I have a dread for human encounters these days. People landing up for appointments late, officials dawdling over files, customer care clueless about their own services. Friends and kin seem largely to be happy only online – when you meet them they swamp you with their problems. The list is endless. There is one unkind word to describe this general malaise: loopy thinking.
Apparently, it is not just a social phenomenon on which comic sitcoms can have successful reruns. It is a malaise that many of us are not aware of. In the exciting book The Telomere Project, Nobel prize winning biologist Elizabeth Blackburn, lists it as one of the main reasons why your cells age. Our cells have a shelf-life. But their ends – called telomeres which protect cells from damage — age faster in some people. There are obvious physiological triggers. But the mind also plays a huge silent part. Loopy thinking lowers the levels of the protective enzyme telomerase.
Rumination, which seems lyrical otherwise, is just a prettified synonym for loopy thinking. Its functions are mostly negative. We never seem to ruminate about happy things, because biologically thinking about negativity plays a protective role. Originally, it helped prevent us from repeating a mistake. However, by the time we evolved into human beings we have made a knack of hanging on to negative biological habits, so rumination today can, according to Blackburn, make stress stick around longer, cause high blood pressure, elevate heart rate, increase cortisol (stress hormone) levels in the body, “Your vagus nerve, which helps you feel calm and keeps your heart and digestive system steady, withdraws from its activity — and it remains withdrawn long after the stressor is gone.” It dramatically lowered the levels of telomerase. Controlled studies proved loopy thinking was also associated with severe depression and anxiety.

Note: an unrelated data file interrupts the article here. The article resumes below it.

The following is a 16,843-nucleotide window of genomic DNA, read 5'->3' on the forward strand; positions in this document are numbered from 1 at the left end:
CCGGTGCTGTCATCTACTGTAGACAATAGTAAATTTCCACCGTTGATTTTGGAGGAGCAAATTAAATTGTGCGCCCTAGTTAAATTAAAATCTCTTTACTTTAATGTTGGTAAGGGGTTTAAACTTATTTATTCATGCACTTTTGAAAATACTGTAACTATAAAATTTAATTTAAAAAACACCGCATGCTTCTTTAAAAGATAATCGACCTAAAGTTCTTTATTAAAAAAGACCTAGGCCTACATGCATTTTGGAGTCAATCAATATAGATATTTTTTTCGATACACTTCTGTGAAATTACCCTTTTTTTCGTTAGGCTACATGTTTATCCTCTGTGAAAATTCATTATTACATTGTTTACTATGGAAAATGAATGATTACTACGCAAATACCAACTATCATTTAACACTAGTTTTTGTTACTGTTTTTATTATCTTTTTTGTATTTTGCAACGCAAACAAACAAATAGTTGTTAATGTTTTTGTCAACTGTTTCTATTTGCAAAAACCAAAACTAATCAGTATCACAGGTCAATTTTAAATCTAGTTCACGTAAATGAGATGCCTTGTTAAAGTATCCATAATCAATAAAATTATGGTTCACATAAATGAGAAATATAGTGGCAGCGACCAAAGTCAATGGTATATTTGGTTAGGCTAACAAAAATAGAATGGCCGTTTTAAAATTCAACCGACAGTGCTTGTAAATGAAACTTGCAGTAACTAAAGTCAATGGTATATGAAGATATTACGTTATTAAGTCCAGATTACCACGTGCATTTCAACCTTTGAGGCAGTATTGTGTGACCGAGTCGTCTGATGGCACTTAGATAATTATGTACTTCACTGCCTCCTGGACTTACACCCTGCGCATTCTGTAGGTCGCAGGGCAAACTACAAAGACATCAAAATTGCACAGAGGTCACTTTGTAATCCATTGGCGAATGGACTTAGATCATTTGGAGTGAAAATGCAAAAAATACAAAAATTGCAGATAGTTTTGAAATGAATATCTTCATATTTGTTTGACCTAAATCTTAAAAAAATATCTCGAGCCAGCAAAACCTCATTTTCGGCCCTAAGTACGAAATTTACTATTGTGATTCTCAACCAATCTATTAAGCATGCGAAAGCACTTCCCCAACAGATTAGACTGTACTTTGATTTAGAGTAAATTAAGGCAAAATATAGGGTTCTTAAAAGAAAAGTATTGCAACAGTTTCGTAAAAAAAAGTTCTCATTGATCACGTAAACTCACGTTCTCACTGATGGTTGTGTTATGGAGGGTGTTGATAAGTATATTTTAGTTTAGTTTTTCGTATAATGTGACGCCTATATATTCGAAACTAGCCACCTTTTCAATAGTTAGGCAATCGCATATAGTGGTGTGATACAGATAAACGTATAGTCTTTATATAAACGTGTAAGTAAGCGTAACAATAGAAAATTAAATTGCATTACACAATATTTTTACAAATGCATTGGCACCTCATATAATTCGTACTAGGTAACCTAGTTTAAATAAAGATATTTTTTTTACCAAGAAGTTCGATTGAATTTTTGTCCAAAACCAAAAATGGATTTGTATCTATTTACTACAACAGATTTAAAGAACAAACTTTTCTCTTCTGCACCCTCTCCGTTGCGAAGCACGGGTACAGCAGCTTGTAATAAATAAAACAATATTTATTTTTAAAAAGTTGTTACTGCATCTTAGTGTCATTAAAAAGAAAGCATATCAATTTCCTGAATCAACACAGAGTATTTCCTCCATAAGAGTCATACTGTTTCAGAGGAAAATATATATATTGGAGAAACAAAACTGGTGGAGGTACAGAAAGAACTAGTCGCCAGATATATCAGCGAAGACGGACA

According to Blackburn, the only time the mind did not naturally wander about was during sexual activity, exercise or while engaging in conversation (though I would disagree with her there!). Even here, for a lot of people, the mind continued to have a 30 per cent wandering rate.
The solution? First, is to identify and accept that the mind has the propensity to loop. In yoga the mind is often referred as a grazing cow. Or a drunken monkey, whose tail is bitten by a scorpion! The next is to step back and watch it as it loops. It is simple, and not so simple. The difference between the two states is like this: you are all tangled up in cords. Or you are holding the tangles, and gently untangling the mess. In the first state, if you do not know, the tangled cords can become a noose around your neck. In the second state, as you slowly unwind the tangles, the cord may be used for any task you see fit.
To do this, you need to meditate. It is not as cheesy as a lot of people think. Watching the breath, which is very difficult, is one of the most ancient methods. Nowadays there are several free apps with short or long meditation transcripts. There are also good YouTube meditations available. You can also go on exotic meditation retreats that promise to initiate you into the process. My suggestion, is ideally, to learn it through an expert. You do not need to experiment wildly (that would be loopy thinking that makes you want to do that) but stick to a method that suits your personality type.
The physical impact of meditation is extremely powerful, and already well documented. But the biologists found something dramatic: there was more telomerase in the blood samples of the meditators. Meditation kept your insides younger. And happier.
The columnist is a well-known yoga teacher, who has written three books on the topic. You can find her on Instagram @high.on.yoga
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